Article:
Study bolsters reputation of Swiss youth
Young Swiss are far more industrious and socially adept than they are given credit for, say the authors of a youth development study.
The report, published on Wednesday, comes at a time of widespread concern over the nation's youth following a number of alleged rape cases involving juveniles.
The Zurich University research found that young Swiss between the ages of six and 21 display emotional maturity and responsibility, despite a public perception of laziness and bad behaviour.
It is the first psychological and social survey of child and youth behaviour in Switzerland and was based on in-depth interviews with 3,000 subjects aged six, 15 and 21.
Researchers at the university's Jacobs Center for Productive Youth Development will continue to track the younger age groups until they reach 21.
The first results revealed that six-year-old boys and girls have the same level of emotional development. But girls pulled clear of boys by the time they reached 15, and maintained this lead at 21.
According to Marlis Buchmann of the Jacobs Foundation, this can be explained by a desire among male youths to appear "cool" during their teenage years while their female counterparts are more disposed to be industrious.
The survey team was also surprised to discover that family ties continue to play an important part in development even in later years. The quality of relationships among peers also takes on a more significant role from adolescence.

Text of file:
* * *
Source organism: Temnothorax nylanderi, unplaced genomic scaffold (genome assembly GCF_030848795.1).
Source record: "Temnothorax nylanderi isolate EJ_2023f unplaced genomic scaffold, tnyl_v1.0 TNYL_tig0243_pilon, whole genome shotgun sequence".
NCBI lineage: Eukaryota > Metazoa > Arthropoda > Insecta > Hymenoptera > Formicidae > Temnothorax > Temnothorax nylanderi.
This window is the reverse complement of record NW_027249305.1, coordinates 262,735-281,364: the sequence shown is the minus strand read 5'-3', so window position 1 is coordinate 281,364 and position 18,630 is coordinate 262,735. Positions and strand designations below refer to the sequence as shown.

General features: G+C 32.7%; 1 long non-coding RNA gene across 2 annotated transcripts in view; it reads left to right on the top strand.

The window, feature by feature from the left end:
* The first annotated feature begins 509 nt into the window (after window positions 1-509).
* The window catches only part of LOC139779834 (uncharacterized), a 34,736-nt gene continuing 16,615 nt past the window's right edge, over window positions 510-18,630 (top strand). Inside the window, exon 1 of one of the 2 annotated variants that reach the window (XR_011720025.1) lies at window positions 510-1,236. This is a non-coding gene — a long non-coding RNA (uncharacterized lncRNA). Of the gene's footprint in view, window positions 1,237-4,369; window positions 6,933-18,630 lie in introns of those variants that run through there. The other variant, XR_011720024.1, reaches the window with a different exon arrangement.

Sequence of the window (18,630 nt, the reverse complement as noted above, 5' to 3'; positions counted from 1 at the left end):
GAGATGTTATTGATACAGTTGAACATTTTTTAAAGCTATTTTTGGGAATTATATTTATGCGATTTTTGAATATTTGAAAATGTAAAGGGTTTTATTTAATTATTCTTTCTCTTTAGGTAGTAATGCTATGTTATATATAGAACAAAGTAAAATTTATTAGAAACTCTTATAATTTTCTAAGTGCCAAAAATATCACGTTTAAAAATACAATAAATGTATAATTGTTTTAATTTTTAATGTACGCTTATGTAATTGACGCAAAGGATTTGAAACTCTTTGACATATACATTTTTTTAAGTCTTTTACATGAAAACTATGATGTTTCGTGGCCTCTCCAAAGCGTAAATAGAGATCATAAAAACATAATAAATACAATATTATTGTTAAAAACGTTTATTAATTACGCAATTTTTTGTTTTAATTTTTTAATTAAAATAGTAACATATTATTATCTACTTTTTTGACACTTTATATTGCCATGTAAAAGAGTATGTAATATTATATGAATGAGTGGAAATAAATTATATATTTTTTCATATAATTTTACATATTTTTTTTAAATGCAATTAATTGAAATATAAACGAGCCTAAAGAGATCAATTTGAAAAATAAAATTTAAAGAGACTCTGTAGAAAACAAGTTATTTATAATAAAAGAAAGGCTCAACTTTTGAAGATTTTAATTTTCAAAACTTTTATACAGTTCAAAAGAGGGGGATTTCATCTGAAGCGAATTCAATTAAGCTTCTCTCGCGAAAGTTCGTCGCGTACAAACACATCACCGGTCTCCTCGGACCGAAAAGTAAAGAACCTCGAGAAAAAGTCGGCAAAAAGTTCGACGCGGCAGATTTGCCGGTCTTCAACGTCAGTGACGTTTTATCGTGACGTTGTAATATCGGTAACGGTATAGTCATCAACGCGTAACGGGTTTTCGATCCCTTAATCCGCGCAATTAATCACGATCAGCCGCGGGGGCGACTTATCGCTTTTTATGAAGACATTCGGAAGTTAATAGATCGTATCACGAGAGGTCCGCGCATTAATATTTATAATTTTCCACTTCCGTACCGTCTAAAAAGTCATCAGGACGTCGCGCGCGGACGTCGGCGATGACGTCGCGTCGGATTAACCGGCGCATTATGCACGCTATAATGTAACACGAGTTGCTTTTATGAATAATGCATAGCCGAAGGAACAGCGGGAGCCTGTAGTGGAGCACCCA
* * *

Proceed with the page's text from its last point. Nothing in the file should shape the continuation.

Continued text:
The reputation of Swiss youngsters has taken a battering this year with several high profile allegations of rape involving youths.
Police in Zurich are holding several minors in custody following a complaint that a 12-year-old girl was raped by a gang of a dozen youths aged between 15 and 18.
Further allegations of a similar nature from cantons St Gallen, Bern and Graubünden have resulted in more negative press for young people in Switzerland.
But Buchmann believes these incidents have been taken out of proportion.
"The problem with highlighting individual cases is that they get exaggerated by the media, which generalises all young people and creates a negative stereotype," the professor told swissinfo.
"Of course there are young people with problems in Switzerland, but they do not represent the average youth."
Buchmann said the results of the study should go some way towards dispelling fears that there is a problem with youths in Switzerland.
"The people we talked to overwhelmingly displayed the qualities needed for tolerant interaction between people," she said.
"These qualities and others are important prerequisites for integrating properly into society."
swissinfo, Matthew Allen in Zurich
The Cocon Swiss Survey of Children and Youth is an ongoing study of the emotional, social and psychological development of young people in Switzerland.
The ages of six, 15 and 21 were chosen because they represent times of transitional change, such as starting school, beginning professional training and entering professional life.
The survey was funded by the Swiss National Science Foundation.
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